Monday, 3 June 2013


It's been another week post-larp, meaing that the crafting has been on the light side again. However, I did get a couple of small pieces done.

Firstly, a crochet snood, "Starburst Snood" by Maddalena Casci, available on ravelry. This was made for a friend in exchange for a new feasting plate she'd given me.

Secondly, with summer finally here, that means driving without collars. And driving without collars means the seatbelt goes back to attemting to saw off my neck by slow friction.

Cue the first chunky stash yarn to hand (which nicely matches the colour of my little red polo), a large crochet hook and job’s a good ‘un.

 And then, a breakthrough!

I was monstering a charity larp on saturday, which took place in the very beautiful Indian Sculpture Park in the Wicklow Mountains. The site contains a mini maze, a pathway through woodland which guides you to contemplation of Buddist principales and carved statues. And during the wandering, I had a curious. A quick trip to the interwebs confirmed it. I was surrounded by a birch wood and birch is indeed a hardwood! A quick side trip to ask permission of the site owner, and my car boot was rapidly filled with a selection of fallen branches.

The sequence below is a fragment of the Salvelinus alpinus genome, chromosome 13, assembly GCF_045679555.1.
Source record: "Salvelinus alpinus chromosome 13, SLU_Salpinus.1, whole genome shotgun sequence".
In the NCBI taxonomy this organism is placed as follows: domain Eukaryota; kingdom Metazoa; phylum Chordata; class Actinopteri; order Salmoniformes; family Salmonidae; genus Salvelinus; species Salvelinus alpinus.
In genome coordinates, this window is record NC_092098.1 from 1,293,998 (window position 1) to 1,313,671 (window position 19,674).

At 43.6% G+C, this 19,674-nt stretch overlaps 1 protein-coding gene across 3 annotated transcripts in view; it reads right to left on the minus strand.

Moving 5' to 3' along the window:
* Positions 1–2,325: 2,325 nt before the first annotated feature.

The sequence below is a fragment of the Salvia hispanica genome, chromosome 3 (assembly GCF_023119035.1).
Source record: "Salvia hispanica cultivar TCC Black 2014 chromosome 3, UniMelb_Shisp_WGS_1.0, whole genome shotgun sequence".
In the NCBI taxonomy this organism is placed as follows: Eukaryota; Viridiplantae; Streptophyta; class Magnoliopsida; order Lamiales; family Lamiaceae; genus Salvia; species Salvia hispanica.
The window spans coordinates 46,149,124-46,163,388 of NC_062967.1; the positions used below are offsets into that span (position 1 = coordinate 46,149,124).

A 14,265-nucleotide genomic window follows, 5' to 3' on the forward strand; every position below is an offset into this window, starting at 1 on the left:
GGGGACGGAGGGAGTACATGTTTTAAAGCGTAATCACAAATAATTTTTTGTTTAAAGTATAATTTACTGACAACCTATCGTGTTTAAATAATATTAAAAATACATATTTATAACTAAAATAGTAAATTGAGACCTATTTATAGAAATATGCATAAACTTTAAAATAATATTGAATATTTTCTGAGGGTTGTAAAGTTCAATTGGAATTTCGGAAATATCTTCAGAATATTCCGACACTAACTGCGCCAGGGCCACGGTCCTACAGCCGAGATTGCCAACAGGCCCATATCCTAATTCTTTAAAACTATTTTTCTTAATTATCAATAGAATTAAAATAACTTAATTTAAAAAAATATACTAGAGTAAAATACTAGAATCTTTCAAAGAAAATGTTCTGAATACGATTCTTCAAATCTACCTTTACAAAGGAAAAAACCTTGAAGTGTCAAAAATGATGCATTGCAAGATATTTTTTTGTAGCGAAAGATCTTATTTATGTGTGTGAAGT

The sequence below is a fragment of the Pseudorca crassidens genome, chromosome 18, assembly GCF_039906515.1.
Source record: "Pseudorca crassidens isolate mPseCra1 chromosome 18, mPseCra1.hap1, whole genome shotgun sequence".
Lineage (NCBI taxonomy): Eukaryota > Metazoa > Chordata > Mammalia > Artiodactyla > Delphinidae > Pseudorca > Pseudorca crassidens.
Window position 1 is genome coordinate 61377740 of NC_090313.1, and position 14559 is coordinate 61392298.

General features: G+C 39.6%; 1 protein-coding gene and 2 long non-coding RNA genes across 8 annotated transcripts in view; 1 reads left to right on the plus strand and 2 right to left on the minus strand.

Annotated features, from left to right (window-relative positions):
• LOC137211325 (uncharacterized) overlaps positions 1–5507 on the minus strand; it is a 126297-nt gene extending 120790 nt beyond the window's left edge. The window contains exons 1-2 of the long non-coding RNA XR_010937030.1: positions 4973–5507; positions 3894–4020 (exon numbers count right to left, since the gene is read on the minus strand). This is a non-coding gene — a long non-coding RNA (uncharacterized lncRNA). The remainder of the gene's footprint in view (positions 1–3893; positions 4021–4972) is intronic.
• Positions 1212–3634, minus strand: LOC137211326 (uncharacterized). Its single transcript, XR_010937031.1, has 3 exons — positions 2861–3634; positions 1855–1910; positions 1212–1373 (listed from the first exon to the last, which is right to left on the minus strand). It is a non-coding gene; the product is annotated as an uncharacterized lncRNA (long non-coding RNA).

Still with me? Here's the deal. I want to make soap. It is very easy to get hold of the ingredients I need to make soap according to the modern method, but since rejoining the SCA, I think making soap where I start by making my own lye, would make a fabulous project. But to do that, I first need the ashes from a hardwood. I had been trying to get my hands on applewood, which is supposed to produce a very white soap, but alas, that plan has fallen through for the moment.

Ashes from hardwoods, such as birch, apple, oak or cherry to name a few, contain a substance commonly known as potash, which is also know as potassium hydroxide, an alkali that can be mixed with fats or oils to produce soap. Typically, potassium hydroxide produces a softer soap, so to make a hard bar, animal fat or a combination of olive oil and salt will need to be used.

The birch I brought away with me has already been burned down and will remain sitting in the grate for the next two days to ensure it's cold. Soft water I already have access to thank to the rain barrel outside, so I'm almost ready to begin!

1 comment:

  1. Exciting! Chemistry and biology and crafting in one!